10352 S. Western Ave.
Yep, a new bistro brings a little ooh-la-la to Beverly
By Chris LaMorte
May 17 2006
So, I called my dad, hoping to once again lasso him into checking out a new restaurant with me. This time it was Koda 10352 S. Western Ave 773-445-5632,a just-opened--get this!--bistro right on Western Avenue in Beverly, not far from some of his haunts.
"What day?" he asked.
Well, I planned on Monday, but after a hectic Mother's Day weekend (what a time to open a new restaurant, right?), owners Patrick and Janice Daley have decided to slow things down a notch. Until it gets its sea legs, Koda will be closed Mondays. So how does Tuesday sound?
"Tuesday? Forget it," he said. "Me and a bunch of the guys are going to Ken's."
Wait. Do you mean Ken's Restaurant? It's about two blocks south of Koda, and with its well-used vinyl dining room chairs and TVs playing the game in the front bar, it certainly reflects the working-class character of this 'hood. But surely, Dad, you could go to Ken's some other night. I'm inviting you to Beverly's hottest restaurant, after all.
"Well, they're bringing in the catfish special," he countered. End of discussion. In the battle of tuna tartare versus deep-fried catfish, you can guess who won out. On the South Side, old eating habits die hard.
But sorry, Dad (and Ken's), change is indeed coming to Beverly. Slowly, but it's coming. A few yuppies have moved in. A few gleaming, rehabbed houses are sprouting up. And now Koda opens, which we say is a tasteful addition to the engine of progress. It brings contemporary-style cuisine to the neighborhood without any hint of snobbery or pretension. Judging by the packed dining room on Tuesday, there are plenty of locals ready to give this place a try.
With slate tile floors, burgundy bistro window treatments and faux-finished gold walls, Koda's dining room has a crisp, just-moved-in feeling. It's not so super-fancy you'll feel like a schmuck for walking in in jeans, but you won't mistake it for any of the tried-and-true Irish pubs, pizza joints or fast-food outfits on the block. It runs the risk, however, of seeming a little cold. Our suggestion: Switch on the stereo and flood the dining room with a little uptempo French funk.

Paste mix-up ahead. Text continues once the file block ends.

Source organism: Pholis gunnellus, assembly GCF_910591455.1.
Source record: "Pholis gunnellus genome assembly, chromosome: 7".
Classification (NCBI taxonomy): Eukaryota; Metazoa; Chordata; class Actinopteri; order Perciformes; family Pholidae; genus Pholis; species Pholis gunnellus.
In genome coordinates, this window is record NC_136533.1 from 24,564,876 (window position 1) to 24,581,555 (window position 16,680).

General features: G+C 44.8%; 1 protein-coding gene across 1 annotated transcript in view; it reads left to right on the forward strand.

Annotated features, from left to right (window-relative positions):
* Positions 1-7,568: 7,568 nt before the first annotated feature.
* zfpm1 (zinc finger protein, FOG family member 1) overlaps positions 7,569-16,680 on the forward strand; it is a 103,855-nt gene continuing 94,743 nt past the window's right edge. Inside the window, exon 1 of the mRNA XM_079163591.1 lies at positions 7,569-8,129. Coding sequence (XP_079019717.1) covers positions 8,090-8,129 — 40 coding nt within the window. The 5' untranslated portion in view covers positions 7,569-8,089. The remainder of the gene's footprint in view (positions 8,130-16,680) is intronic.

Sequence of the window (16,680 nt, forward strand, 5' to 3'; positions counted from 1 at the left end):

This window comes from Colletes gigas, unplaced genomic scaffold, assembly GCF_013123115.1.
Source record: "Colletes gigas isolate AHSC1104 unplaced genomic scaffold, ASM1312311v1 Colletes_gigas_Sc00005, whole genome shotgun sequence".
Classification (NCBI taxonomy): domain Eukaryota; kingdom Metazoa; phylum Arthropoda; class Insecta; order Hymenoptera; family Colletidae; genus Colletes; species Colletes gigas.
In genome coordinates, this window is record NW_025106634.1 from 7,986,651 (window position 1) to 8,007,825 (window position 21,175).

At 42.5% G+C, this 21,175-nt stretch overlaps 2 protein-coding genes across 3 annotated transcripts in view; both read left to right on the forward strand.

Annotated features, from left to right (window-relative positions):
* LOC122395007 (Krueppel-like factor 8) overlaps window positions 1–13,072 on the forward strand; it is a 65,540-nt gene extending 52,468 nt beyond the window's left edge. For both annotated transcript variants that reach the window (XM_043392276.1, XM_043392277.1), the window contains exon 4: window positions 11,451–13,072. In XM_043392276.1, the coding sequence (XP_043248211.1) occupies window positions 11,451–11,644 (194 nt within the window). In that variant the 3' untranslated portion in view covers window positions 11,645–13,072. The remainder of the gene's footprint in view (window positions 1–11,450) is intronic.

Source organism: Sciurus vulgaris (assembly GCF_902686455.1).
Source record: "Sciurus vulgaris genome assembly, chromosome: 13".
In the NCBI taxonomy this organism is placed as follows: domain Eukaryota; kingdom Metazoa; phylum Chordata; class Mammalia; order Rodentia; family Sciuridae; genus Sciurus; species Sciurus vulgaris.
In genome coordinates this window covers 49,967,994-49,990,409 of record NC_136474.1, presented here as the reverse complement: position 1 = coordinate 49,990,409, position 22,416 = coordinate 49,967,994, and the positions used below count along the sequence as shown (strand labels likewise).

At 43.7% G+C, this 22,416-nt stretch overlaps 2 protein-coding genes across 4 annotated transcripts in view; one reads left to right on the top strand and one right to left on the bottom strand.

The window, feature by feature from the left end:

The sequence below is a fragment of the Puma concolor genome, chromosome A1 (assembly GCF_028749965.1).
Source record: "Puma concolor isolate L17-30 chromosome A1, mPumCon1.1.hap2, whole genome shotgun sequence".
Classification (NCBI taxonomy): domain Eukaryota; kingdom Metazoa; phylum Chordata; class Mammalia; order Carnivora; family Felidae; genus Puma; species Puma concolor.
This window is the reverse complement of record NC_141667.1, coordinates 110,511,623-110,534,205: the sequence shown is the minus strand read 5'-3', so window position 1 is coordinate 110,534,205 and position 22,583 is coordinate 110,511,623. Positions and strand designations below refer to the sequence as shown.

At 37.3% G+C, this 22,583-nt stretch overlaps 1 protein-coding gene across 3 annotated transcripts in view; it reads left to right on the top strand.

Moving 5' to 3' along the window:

Of course, the mostly older crowd we saw might not go for Serge Gainsbourg. We spotted a few couples in their 20s in the dining room, but this ain't Japonais, folks. If you're coming here for a discreet rendezvous, ask to be seated in the darker lounge area and canoodle by the pastel LED glow of the bar.
The menu's not a by-the-book effete French affair, either, which we think is good. In fact, Koda uses the tagline "unique bistro." Chef Aaron Browning's done stints in high-end kitchens like Everest, as well as more approachable spots like Brassiere Jo. He offers a lot to choose from here, including a trio of tarte flambees, which is just a fancy name for thin-crust pizza. Go for the brie, pear and walnut ($9.25). The star of the fish menu is the skatewing ($18.75), served in a caper-brown butter sauce. We also like the customer- and wallet-friendly wine list, organized by style ("light and crisp whites"; "heavy, full-bodied reds") with just enough by-the-glass options.
Browning takes plenty of contemporary liberties with dishes like the tender, juicy braised sweet-and-spicy short ribs ($22). Served bone-in with wasabi mashed potatoes and fresh summer veggies, we loved the spirit of the dish. Still, we couldn't help but wonder if the chef was holding back on us just a bit with that spice.
Yes, service is still a work in progress; OK, it was just plain slow. But Janice Daley knows it and told us she's working to hire more staff. So we'll wait a few weeks before returning. Maybe by then, I'll be able to convince my dad to give this spot a go.
Chris LaMorte is the metromix dining producer. Originally published May 18, 2006.
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